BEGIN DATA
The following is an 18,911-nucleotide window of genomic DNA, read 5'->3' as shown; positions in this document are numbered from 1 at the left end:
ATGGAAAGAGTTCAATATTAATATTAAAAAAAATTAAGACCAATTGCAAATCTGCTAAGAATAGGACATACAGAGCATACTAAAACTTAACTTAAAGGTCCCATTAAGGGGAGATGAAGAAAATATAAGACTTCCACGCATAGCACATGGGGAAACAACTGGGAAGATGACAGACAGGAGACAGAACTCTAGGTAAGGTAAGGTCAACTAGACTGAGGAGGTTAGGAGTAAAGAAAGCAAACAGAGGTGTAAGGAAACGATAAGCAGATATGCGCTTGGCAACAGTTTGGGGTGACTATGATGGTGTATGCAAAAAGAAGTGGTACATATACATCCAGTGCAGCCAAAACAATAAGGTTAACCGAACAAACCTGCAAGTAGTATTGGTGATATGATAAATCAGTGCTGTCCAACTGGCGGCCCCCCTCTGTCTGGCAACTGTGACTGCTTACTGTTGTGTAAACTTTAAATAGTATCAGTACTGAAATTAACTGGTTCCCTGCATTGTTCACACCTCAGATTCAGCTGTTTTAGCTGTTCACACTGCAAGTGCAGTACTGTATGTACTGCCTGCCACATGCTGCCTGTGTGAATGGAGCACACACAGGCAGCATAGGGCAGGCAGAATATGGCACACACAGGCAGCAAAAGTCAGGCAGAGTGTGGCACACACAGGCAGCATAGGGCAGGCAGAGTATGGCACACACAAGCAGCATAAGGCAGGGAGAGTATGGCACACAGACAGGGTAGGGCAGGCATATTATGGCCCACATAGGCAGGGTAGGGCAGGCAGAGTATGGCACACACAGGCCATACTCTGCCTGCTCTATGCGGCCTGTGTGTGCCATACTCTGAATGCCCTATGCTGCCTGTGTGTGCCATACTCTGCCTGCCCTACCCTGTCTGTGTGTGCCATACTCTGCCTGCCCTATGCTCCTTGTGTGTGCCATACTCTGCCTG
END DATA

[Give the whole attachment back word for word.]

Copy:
The following is an 18,911-nucleotide window of genomic DNA, read 5'->3' as shown; positions in this document are numbered from 1 at the left end:
ATGGAAAGAGTTCAATATTAATATTAAAAAAAATTAAGACCAATTGCAAATCTGCTAAGAATAGGACATACAGAGCATACTAAAACTTAACTTAAAGGTCCCATTAAGGGGAGATGAAGAAAATATAAGACTTCCACGCATAGCACATGGGGAAACAACTGGGAAGATGACAGACAGGAGACAGAACTCTAGGTAAGGTAAGGTCAACTAGACTGAGGAGGTTAGGAGTAAAGAAAGCAAACAGAGGTGTAAGGAAACGATAAGCAGATATGCGCTTGGCAACAGTTTGGGGTGACTATGATGGTGTATGCAAAAAGAAGTGGTACATATACATCCAGTGCAGCCAAAACAATAAGGTTAACCGAACAAACCTGCAAGTAGTATTGGTGATATGATAAATCAGTGCTGTCCAACTGGCGGCCCCCCTCTGTCTGGCAACTGTGACTGCTTACTGTTGTGTAAACTTTAAATAGTATCAGTACTGAAATTAACTGGTTCCCTGCATTGTTCACACCTCAGATTCAGCTGTTTTAGCTGTTCACACTGCAAGTGCAGTACTGTATGTACTGCCTGCCACATGCTGCCTGTGTGAATGGAGCACACACAGGCAGCATAGGGCAGGCAGAATATGGCACACACAGGCAGCAAAAGTCAGGCAGAGTGTGGCACACACAGGCAGCATAGGGCAGGCAGAGTATGGCACACACAAGCAGCATAAGGCAGGGAGAGTATGGCACACAGACAGGGTAGGGCAGGCATATTATGGCCCACATAGGCAGGGTAGGGCAGGCAGAGTATGGCACACACAGGCCATACTCTGCCTGCTCTATGCGGCCTGTGTGTGCCATACTCTGAATGCCCTATGCTGCCTGTGTGTGCCATACTCTGCCTGCCCTACCCTGTCTGTGTGTGCCATACTCTGCCTGCCCTATGCTCCTTGTGTGTGCCATACTCTGCCTG